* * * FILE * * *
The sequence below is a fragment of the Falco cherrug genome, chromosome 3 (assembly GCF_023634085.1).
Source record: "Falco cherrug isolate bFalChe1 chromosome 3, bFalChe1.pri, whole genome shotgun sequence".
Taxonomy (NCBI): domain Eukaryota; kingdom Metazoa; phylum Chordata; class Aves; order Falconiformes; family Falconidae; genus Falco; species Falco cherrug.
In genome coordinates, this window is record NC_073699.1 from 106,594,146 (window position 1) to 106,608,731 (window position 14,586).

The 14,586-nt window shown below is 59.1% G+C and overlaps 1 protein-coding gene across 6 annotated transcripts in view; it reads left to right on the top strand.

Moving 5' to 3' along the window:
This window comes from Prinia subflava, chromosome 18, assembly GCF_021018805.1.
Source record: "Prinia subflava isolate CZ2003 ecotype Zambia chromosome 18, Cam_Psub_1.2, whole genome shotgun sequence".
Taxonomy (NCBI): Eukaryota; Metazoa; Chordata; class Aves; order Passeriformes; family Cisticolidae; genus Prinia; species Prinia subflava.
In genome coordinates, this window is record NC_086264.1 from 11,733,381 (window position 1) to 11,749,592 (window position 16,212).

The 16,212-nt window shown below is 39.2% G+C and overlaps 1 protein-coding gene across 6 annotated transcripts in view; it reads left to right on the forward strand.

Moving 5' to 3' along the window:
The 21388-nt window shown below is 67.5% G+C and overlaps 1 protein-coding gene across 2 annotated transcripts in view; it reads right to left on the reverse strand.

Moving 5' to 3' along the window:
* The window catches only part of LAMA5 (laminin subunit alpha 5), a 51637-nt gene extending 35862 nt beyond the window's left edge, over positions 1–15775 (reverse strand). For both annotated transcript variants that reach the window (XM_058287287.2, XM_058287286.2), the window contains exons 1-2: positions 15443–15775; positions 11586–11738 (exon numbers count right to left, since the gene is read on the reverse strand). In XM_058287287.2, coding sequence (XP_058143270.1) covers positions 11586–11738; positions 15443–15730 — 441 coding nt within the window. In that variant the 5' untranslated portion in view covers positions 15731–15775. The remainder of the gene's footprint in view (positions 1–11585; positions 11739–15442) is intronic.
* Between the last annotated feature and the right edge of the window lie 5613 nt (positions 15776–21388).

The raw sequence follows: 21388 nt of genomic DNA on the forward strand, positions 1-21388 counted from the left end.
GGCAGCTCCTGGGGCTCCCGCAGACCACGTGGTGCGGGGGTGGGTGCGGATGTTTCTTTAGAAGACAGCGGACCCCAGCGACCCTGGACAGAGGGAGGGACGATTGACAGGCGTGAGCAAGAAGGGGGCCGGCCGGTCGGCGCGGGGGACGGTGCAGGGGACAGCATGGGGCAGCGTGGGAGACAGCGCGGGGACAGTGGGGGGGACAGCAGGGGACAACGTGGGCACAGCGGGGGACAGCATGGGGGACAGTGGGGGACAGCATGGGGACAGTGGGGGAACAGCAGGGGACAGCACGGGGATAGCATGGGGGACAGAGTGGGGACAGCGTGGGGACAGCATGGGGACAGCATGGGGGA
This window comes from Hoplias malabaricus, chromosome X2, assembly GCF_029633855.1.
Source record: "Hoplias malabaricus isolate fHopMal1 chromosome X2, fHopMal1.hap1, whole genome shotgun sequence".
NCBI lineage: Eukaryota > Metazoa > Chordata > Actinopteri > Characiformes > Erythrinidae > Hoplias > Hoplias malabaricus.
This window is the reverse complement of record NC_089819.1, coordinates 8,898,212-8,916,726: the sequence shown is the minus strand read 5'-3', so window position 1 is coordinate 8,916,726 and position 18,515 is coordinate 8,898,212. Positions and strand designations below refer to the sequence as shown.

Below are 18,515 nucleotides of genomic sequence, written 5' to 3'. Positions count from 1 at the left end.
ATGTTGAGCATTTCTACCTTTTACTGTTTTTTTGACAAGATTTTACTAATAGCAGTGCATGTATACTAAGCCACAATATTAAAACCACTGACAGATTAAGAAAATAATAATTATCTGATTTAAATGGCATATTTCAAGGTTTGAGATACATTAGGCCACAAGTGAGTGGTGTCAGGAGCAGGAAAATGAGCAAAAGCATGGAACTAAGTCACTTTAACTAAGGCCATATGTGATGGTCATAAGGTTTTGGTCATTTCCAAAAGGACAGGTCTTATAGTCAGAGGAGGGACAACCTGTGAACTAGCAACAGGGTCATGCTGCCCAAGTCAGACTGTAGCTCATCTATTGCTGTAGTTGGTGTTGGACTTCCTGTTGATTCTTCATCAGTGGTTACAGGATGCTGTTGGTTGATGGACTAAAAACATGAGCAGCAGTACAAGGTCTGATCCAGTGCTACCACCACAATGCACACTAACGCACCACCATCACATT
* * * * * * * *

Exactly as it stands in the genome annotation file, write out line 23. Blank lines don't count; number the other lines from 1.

Below are 18,515 nucleotides of genomic sequence, written 5' to 3'. Positions count from 1 at the left end.